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Where I am now working, because we have wrap-around care the early staff start at 8 and the session lasts until 12.00 - by law staff working for 4 hours have to have a 15 minute break. I believe 3 hours is the cut-off point for not needeing breaks so if staff are on contact with the children for longer than 3 hours they have to have a 15 minute break. If the setting has session 3 hours or less on contact then what has worked well for staff is getting hot drinks with safety lids ( we bought ours from Ikea!) . Staff took turn s on a rota to do this - its essential when working outsdoors in cold weather!

 

I'm only relying for this on what I was previously told by an lea advisor for the three hours and I am clear the a 4 hour shift requires a break but whether the cutoff point is three or three and a half hours I am not sure. I would stress that the hours that count are those where the children are present - not set-up time etc.

 

Frankly it makes sense to get a break if your session is longer than three hours - another factor is how long staff get for lunch - do you really want staff working for 5 or 6 hours with children with say only one 45 minute break? Is this really conducive to good interactions and practice by staff? I know on those occassions when I have not taken a break my practice is not so good in the afternoon - and over time I just get more tired and stressed.

I always try to have at least 5 minutes 'meditating' during a break where I try to shut out everything and just relax and think of nothing! I think its important to give yourself some stillness in a day that is generally hectic and requires high levels of concentration to do well. Furthermore it is vital to encourage your staff to do the same.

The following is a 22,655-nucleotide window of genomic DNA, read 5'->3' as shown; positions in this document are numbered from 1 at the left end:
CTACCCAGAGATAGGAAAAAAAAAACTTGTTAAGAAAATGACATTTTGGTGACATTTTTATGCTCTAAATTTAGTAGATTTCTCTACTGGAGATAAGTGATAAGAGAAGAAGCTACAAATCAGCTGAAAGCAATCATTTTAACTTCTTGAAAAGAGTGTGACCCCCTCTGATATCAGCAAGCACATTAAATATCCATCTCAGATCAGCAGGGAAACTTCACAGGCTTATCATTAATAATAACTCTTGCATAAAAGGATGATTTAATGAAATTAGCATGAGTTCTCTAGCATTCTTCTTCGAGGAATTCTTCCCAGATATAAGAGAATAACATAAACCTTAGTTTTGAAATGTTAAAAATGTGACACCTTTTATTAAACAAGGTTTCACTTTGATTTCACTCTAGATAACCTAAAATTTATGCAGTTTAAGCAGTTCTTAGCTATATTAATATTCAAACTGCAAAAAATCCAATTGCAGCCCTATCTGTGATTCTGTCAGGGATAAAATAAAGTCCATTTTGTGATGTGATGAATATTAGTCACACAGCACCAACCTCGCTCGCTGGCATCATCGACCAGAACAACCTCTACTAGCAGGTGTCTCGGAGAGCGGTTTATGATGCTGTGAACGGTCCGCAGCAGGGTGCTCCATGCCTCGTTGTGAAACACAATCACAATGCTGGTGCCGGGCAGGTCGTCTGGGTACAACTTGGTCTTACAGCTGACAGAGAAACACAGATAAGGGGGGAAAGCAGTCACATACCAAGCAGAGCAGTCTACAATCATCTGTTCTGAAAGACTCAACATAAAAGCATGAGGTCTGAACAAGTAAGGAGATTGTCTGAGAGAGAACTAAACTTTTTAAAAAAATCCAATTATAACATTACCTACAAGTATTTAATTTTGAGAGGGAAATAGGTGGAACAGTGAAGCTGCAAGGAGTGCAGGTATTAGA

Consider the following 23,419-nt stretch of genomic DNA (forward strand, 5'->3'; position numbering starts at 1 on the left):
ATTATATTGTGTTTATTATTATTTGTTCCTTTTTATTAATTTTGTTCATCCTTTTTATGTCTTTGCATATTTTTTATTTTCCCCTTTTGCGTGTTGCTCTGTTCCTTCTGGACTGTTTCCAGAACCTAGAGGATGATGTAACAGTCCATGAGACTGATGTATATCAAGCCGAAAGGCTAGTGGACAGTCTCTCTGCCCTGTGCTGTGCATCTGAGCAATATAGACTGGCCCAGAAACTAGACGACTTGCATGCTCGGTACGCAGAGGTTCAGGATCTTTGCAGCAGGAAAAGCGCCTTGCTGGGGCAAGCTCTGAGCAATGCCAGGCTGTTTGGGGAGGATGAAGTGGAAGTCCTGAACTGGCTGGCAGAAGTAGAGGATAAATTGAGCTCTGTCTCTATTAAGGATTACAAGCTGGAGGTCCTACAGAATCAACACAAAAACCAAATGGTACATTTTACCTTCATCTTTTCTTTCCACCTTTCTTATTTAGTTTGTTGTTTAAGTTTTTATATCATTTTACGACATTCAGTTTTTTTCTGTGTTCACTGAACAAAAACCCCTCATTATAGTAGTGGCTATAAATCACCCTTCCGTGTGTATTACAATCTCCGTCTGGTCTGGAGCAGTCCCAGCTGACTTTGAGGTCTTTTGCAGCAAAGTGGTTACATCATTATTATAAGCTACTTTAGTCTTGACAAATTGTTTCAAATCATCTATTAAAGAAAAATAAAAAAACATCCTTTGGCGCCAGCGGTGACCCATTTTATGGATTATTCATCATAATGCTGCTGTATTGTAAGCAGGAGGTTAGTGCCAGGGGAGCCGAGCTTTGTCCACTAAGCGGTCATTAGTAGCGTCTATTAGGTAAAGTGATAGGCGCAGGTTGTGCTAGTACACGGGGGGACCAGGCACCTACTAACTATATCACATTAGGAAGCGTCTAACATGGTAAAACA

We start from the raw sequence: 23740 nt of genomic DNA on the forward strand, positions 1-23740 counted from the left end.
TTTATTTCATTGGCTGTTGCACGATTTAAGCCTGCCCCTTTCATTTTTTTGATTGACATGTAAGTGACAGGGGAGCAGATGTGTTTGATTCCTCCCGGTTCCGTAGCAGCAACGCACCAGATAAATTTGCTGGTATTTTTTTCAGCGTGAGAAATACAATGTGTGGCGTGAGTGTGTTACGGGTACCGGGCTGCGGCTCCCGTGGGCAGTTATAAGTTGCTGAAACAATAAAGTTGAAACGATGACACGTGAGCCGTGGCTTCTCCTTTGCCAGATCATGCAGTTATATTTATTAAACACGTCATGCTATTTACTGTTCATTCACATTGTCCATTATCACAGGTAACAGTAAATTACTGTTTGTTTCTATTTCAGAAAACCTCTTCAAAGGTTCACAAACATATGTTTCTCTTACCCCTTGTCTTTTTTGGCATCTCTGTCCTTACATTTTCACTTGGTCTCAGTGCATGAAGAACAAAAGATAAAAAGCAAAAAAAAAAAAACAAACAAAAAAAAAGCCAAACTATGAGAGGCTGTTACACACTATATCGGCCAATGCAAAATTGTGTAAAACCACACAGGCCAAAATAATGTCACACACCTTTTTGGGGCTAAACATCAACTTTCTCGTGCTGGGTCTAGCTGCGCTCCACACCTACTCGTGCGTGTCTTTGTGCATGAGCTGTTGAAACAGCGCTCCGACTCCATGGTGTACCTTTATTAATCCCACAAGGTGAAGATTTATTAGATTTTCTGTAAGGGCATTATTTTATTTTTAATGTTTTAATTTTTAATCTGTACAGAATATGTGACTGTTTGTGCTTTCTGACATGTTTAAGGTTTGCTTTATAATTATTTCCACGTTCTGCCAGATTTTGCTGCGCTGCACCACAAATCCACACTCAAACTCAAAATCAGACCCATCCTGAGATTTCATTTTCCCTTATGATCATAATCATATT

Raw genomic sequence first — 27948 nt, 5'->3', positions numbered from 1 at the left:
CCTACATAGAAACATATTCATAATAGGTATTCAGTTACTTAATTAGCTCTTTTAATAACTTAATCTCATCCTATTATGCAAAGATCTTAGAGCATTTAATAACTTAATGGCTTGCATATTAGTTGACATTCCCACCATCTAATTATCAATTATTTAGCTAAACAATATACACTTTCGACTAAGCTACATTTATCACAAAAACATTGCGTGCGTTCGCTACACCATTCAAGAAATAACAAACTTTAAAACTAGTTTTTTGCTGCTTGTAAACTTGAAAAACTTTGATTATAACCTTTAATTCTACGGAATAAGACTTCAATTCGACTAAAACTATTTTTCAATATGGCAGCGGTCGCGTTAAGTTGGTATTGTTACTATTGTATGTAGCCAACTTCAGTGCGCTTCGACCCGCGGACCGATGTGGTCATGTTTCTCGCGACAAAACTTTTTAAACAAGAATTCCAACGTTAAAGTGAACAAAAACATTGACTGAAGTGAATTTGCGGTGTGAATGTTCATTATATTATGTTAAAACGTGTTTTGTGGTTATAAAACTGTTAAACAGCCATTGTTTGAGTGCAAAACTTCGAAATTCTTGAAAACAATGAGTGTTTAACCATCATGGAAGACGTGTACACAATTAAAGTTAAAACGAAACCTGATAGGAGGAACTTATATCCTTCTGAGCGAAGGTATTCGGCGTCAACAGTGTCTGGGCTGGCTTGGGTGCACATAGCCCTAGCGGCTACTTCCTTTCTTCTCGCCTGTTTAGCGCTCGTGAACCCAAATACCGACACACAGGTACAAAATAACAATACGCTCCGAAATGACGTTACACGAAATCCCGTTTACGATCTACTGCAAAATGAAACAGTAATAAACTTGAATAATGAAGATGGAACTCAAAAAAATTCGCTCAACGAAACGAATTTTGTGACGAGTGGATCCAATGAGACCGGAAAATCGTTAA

There is a health warning on all this though- breaks need to be kept to time - its easy for fifteen minutes to stretch to 20 and then things can get silly - give breaks but monitor them. All professionals however dedicated need reminding to keep themselves to time on ocassion

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Hi & welcome to Wendy.

 

Nothing different to add to this one really, think its all been said. My last head insisited that everyone took a mid morning break although when it became a contention she did say it was at her discretion!

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Hi and welcome wendy.

I agree with everything everyone has said. We are not entittled until 4 hours has been worked for a break. And the 10% has to be teaching time - when the children would be expected to be taught so break times do not count and that is that tell your head I am sure it is written down and I have seen it somewhere but can't say where.

Abi

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If a worker is required to work for more than six hours at a stretch, he or she is entitled to a rest break of 20 minutes.

 

 

This is from www.dti.gov.uk

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So basically, in terms of MID MORNING breaks, we are not ENTITLED to them by law but it is up to the discretion of head teacher/manager? I think the problem in schools where there are nurseries/FS Units is that-quite rightly so in my opinion-staff compare themselves to staff in other key stages. Why should we (who are working with the most demanding age group) not get 10-15 mins mid morning to recharge/get our caffine/nicotine fix or whatever if the rest of the school does? In terms of support staff with all the changes to workload, pay and conditions I think this issue is even more contentious than ever. It is in our school anyway so I'm leaving breaks be. Its a boat i'd rather not rock at the moment xD I don't see why I should feel guilty about taking a break either: I definitely perform better with one :o